The Property of
A PAIR OF GEORGE III WHITE-PAINTED AND PARCEL-GILT TORCHERES attributed to John Linnell, each with circular dished, galleried top and foliate frieze upon a waisted stiff-leaf carved urn-shaped stem with egg-and-dart cornice, the fluted collar with triple ram's head masks suspending husk garlands, on a turned shaft with gadrooned foliate corona and fluted tapering stem with stiff-leaf carved domed spreading socle, on a concave-fronted triangular platform with laurel-leaf panels and foliate-carved channelled, scrolled feet, with oval floral patera, re-decorated and with original gilding visible underneath, the tops drilled for candelabra, one with a section of a foot lacking

Details
A PAIR OF GEORGE III WHITE-PAINTED AND PARCEL-GILT TORCHERES attributed to John Linnell, each with circular dished, galleried top and foliate frieze upon a waisted stiff-leaf carved urn-shaped stem with egg-and-dart cornice, the fluted collar with triple ram's head masks suspending husk garlands, on a turned shaft with gadrooned foliate corona and fluted tapering stem with stiff-leaf carved domed spreading socle, on a concave-fronted triangular platform with laurel-leaf panels and foliate-carved channelled, scrolled feet, with oval floral patera, re-decorated and with original gilding visible underneath, the tops drilled for candelabra, one with a section of a foot lacking
14in. (35.5cm.) diameter; 61¾in. (157cm.) high
Provenance
Almost certainly supplied to Jeffery, 1st Lord Amherst (d.1797)
Thence by descent

Lot Essay

These richly-carved gueridon stands for candelabra or vases are designed in the George III 'antique' style of the 1770s and can be attributed to John Linnell (d.1796), cabinet-maker and upholsterer of Berkeley Square. With their tripod-altar plinths, vase-capped pedestal form and festive husk-festooned ram-masks, they relate to the popular athenienne stands of the period. The design, incorporating additional ram-masks above the anathus-scrolled feet, appears in John Linnell's design, no.554, executed for a Mr. Harries in 1776 (see: H.Hayward, 'The Drawings of John Linnell', Furniture History, 1969, fig.70). The stands appear to been commissioned from Linnell by Jeffery, Lord Amherst (d.1797) about the time of his elevation as Baron Amherst of Holmesdale in 1776, in recognition of his military successes in Canada, where he had been Commander-in-Chief of British forces. He renamed his family estate at Riverhead, Kent, as 'Montreal' and in the same year he ordered wall-lights from Linnell whose design survives in the Linnell archives at the Victoria and Albert Museum (no.E.3586-1911).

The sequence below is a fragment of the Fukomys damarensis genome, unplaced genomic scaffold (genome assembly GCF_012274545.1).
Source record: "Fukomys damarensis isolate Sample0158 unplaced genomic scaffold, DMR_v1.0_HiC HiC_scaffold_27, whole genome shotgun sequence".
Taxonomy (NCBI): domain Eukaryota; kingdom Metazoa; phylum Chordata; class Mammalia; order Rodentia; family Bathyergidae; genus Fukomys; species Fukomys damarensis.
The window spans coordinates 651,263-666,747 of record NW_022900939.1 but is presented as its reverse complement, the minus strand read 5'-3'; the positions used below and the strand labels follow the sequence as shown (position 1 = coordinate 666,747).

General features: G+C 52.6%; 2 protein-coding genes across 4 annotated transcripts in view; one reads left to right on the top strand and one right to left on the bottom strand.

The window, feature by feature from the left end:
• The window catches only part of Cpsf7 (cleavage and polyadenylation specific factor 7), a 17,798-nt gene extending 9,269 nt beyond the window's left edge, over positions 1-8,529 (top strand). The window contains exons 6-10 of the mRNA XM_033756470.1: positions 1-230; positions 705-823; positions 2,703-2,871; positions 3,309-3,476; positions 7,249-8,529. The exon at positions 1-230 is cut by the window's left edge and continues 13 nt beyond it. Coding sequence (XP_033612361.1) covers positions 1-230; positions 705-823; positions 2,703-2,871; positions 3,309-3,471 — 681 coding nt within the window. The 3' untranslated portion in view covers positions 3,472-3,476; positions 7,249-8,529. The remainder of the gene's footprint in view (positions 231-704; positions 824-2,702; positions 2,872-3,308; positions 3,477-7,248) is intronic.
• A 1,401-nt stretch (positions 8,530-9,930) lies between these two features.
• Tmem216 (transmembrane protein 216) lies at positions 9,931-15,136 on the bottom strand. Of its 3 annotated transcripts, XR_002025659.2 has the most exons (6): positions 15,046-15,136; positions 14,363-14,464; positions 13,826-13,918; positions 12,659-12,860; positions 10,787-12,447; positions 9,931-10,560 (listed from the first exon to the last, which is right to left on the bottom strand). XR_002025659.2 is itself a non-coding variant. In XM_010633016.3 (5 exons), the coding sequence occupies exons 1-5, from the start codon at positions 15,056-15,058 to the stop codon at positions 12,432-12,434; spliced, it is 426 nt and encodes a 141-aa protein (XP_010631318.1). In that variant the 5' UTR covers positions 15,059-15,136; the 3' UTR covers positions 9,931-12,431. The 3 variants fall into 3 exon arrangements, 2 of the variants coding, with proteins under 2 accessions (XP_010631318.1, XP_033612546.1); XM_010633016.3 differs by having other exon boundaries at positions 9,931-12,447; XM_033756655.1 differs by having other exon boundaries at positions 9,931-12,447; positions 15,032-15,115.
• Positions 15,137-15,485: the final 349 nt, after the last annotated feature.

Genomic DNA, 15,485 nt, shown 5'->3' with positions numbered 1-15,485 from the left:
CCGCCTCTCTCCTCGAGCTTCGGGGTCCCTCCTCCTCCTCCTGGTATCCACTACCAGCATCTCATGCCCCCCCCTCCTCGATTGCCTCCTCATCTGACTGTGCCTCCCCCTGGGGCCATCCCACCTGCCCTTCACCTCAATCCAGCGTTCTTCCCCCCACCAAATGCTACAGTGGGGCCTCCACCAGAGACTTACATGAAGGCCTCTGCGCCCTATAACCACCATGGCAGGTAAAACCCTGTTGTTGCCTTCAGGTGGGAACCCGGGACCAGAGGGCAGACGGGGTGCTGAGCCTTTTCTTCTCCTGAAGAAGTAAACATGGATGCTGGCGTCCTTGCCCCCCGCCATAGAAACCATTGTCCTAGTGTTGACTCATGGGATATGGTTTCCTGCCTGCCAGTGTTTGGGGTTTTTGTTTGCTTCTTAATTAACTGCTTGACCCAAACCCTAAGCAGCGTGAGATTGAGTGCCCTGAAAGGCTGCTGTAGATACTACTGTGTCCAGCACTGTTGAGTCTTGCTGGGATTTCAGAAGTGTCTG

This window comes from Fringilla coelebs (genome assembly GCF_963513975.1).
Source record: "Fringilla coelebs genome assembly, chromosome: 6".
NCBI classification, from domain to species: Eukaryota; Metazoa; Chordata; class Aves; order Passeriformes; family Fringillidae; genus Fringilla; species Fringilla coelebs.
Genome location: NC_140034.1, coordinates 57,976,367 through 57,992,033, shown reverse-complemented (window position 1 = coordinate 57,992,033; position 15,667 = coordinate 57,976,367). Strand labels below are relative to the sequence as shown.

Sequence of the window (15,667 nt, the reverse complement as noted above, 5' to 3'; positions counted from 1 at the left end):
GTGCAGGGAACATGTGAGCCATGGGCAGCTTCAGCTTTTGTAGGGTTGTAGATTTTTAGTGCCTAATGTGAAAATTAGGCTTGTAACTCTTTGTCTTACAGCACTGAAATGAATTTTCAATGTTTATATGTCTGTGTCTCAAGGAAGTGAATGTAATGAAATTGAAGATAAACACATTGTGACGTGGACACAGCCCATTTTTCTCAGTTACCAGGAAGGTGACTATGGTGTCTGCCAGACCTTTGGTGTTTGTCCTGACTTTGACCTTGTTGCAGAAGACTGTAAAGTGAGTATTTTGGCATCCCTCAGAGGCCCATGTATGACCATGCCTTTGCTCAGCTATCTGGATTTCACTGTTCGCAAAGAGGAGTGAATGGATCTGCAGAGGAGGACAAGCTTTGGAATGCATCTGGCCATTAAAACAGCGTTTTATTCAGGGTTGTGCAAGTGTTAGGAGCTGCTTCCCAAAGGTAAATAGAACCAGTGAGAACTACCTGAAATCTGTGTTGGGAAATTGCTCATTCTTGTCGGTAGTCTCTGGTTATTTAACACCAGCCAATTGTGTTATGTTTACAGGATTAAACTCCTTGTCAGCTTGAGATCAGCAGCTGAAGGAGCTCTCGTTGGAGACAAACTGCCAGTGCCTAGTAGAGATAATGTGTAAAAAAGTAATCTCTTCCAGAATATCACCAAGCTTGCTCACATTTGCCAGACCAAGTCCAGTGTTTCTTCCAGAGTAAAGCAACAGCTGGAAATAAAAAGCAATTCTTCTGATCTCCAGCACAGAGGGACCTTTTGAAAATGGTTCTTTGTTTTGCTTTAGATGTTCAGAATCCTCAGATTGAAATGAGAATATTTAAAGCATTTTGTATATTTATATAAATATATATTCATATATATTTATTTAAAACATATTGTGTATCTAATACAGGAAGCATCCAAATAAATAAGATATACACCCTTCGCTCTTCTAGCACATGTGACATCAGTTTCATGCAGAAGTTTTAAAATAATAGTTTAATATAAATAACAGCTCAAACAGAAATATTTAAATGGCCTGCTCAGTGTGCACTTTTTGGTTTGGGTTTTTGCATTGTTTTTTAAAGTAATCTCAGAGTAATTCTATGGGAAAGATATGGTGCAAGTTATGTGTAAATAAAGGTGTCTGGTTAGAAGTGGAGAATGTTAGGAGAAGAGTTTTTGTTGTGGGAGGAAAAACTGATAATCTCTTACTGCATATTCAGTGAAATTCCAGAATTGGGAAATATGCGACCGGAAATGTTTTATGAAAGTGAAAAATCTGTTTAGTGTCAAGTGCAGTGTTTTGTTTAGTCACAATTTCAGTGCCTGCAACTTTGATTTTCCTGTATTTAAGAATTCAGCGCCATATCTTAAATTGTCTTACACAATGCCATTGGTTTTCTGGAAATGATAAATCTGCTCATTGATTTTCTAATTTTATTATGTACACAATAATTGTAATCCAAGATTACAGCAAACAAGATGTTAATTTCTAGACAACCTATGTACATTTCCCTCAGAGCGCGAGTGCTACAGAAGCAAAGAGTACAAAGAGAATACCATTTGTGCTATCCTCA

This mirror-bordered pier-glass with gadrooned inner border framed by flower-festooned acanthus-scrolls derives from 'Glass Frame' patterns in the French 'picturesque' style, such as Thomas Chippendale illustrated in his Gentleman and Cabinet-Maker's Director, 1763, pl. CLXXXVIIa. However, its sacred-urn finial above a sunflower medallion relates more closely to the type of frames designed by John Linnell (d. 1796), cabinet-maker and upholsterer of Berkeley Square, in the mid-1770s (see: H. Hayward, 'The Drawings of John Linnell in the Victoria & Albert Museum', Furniture History Journal, Leeds, 1969, fig. 105
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